“Well, I just don’t know.” She touched her chin with her hand and shook her head. The little chains on her bifocals jiggled. I added another item to my list of things I would never wear. She sighed and looked at her register and began writing on her little ticket pad. “But you can bring it back. You’re not going to be able to wear it with much.”

I brought my purchase back to the store, and waited for Aunt Cece to ask to see it. I guess it never occurred to her I would find something other than a pure white virginal little undergarment. She just nodded at the little paper bag when she saw it. It wasn’t until later that evening that she saw it, when she came into the little guest room I slept in.

“What in the world have you got here?” She picked the bra from my messily made bed by one strap. “A red brassiere?” She seemed truly baffled and, for once, at a loss for words. “I tried,” she said, rather sadly, to herself, and laid the bra back on the bedspread. She walked out and closed the door without telling me “not to let the bedbugs bite” or “remember to say your prayers.” I told myself I didn’t care; she wasn’t going to make me into her.

Aunt Cece pats my mother’s knee and slides off the dressing-room bench and walks to the mirror. She tilts her head towards the mirror and smoothes the sides of her hair. Behind her, I can see my sister in the mirror, trying not to laugh. We both roll our eyes. “Are you going to church now, with this young man?” Aunt Cece asks, not smiling, and not looking at me.

“Some.” I tell her. We have been to his church and my church one time each, but seem to have no common ground, thus eliminating a possibility of joining either one. Our wedding is at the university chapel, with a rented non-denominational minister I found in a magazine.

Frowning, Aunt Cece looks toward my mother, but decides against saying anything regarding our heathen big-city ways. My mother’s head is still turned towards Cece. I look back at my sister in the mirror and stick my tongue out and cross my eyes.

“There, she’s still doing it” Aunt Cece smiles. She comes to me and kisses me on the cheek and pats my fanny. “You always made me laugh.” I hug her, hard, tears suddenly aching in my throat. Aunt Cece stops to fuss with my mother’s hair on the way out to the chapel. My mother is startled at first, but then smiles. After Cece leaves, she reaches under the bench for her cane. My sister goes to her and finds it and places it in her right hand, sitting down at the other end of the bench. In the sudden quiet, we can hear footsteps on the marble floor outside the dressing room. The photographer knocks on the dressing room door and tells us it is time to go upstairs.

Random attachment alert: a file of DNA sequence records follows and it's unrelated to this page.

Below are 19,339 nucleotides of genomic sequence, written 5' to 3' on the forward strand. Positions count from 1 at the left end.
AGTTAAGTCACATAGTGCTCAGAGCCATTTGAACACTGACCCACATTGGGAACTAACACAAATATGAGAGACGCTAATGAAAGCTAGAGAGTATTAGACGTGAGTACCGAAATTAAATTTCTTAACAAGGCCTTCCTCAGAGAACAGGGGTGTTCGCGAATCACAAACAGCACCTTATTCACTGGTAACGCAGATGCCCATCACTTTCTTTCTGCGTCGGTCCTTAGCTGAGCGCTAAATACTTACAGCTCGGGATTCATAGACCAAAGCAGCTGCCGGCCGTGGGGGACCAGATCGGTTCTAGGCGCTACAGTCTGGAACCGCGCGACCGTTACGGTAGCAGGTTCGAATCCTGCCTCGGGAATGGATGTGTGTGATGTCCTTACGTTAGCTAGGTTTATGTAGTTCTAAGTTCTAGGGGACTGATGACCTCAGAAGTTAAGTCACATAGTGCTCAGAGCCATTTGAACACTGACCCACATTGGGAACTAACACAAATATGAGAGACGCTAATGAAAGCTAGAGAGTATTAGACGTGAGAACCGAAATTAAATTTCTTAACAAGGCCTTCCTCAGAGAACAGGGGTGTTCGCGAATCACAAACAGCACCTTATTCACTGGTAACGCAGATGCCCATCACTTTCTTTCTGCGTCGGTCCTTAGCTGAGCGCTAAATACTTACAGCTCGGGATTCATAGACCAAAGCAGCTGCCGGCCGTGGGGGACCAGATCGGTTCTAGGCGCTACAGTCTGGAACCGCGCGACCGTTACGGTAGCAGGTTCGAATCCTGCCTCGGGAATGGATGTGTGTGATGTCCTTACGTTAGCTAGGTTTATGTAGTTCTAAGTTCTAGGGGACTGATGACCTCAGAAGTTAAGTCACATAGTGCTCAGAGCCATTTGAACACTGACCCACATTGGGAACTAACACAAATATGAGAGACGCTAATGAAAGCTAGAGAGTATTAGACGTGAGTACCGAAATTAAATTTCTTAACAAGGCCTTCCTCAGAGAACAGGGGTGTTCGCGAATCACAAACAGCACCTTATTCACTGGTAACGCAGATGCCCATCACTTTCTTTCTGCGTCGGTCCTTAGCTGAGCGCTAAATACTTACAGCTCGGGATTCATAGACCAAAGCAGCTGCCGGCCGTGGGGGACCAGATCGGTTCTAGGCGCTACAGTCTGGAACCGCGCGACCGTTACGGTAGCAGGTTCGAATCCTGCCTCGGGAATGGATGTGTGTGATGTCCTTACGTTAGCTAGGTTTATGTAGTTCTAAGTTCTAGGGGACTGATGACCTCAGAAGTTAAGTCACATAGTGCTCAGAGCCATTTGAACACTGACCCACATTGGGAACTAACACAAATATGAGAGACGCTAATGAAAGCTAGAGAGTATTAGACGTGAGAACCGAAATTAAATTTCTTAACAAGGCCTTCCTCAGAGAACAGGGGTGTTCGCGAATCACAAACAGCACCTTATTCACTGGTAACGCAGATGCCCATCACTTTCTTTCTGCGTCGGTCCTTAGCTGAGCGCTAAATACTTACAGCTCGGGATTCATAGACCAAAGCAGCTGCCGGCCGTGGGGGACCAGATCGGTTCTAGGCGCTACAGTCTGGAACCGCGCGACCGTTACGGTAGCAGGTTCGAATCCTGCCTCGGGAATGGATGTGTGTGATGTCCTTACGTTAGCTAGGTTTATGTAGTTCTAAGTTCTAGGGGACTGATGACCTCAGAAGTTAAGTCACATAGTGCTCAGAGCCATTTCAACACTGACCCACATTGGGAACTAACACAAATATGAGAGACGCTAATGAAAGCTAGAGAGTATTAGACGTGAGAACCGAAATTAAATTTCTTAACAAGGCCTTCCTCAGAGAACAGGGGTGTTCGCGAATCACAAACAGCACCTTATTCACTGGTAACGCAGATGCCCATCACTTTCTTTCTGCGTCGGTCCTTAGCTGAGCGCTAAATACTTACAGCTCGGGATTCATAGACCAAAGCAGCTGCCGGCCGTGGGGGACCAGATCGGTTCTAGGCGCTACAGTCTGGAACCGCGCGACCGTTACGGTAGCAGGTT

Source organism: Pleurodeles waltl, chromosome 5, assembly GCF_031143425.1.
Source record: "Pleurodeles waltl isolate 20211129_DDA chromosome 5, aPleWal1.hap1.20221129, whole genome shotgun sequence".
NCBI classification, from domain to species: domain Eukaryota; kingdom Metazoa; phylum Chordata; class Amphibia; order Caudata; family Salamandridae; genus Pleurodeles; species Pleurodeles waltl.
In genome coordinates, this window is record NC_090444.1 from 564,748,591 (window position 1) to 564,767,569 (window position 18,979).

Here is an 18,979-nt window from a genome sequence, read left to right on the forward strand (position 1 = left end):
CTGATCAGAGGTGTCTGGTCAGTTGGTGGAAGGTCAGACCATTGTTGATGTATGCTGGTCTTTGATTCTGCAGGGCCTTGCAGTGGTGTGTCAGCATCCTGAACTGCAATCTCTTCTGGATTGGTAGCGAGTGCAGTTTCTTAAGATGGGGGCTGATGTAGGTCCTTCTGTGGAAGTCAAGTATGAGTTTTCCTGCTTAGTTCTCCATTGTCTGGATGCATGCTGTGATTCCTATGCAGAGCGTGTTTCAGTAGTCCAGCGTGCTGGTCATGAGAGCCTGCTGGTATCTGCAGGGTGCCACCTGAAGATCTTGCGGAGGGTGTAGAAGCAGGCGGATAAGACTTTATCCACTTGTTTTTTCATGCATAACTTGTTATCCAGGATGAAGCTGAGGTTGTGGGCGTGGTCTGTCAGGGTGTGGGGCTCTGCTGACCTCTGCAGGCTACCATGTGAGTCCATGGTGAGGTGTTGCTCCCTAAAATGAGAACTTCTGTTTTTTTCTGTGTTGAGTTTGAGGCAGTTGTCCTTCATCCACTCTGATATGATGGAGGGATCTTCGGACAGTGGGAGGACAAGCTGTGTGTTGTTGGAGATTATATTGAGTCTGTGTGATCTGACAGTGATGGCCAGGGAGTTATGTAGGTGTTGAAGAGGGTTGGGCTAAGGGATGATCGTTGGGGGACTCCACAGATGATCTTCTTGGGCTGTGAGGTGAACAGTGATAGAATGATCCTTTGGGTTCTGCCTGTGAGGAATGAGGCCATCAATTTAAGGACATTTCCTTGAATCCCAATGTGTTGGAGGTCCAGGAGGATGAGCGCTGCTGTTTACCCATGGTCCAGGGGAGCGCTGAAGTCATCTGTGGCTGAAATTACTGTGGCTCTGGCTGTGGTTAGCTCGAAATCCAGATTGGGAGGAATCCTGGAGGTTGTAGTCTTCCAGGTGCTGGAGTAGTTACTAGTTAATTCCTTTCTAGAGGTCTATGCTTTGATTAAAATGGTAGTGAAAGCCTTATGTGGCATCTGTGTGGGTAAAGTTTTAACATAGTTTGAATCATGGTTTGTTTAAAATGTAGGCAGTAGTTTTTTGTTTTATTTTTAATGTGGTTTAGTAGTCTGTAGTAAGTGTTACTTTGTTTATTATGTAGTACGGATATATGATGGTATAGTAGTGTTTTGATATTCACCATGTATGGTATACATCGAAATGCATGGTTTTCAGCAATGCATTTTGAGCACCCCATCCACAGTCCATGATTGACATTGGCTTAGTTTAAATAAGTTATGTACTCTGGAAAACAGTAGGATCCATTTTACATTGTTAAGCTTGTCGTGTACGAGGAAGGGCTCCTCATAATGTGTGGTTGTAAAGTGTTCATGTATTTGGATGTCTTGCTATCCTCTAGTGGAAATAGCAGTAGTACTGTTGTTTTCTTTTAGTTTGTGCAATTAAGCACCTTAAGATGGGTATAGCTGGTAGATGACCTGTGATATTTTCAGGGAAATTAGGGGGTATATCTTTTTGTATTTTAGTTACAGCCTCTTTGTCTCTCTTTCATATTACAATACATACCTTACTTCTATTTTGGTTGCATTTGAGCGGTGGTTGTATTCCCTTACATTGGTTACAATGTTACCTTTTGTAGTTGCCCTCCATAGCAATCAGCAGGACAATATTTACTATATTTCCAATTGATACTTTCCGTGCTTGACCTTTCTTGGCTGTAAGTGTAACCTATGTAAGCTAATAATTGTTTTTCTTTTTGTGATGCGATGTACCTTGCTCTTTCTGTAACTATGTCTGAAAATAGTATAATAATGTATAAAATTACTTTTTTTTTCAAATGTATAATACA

EDITOR'S NOTE: I'll bet each of us knows or has an "Aunt Cece" in our life!

Speaking of girl things, I have to tell a funny story about the youngest little girl in my family.

As you all know, we recently had a memorial service in Plano for my late sister, Jean. My son Matthew and his family stopped by on their way from Austin to pick me up for the journey. As it was a long drive, the children were asked to take potty breaks before we left my house.

Kelly is at that age (three and a half) where she demands her privacy in the bathroom. This time that included locking the door. When she was ready to come out -- you guessed it, she could not unlock the bathroom door! All the coaxing and instructions given from this side of the door were to no avail. She could not unlock the door!

Time now was of the essence, as there were storms in the area and we needed to be on the road. Matthew showed more patience than any man I know as he sweet-talked his baby girl, while at the same time trying every alan wrench I brought him from my tool box to open the lock. I was approaching with a screwdriver when I heard him sternly say, "No, Kelly! No makeup!" I couldn't help but bend over in laughter! Apparently he had experienced a "makeup event" before! He finally had to remove the entire door handle to retrieve our precious little angel -- sans makeup!

There is nothing like a father's love.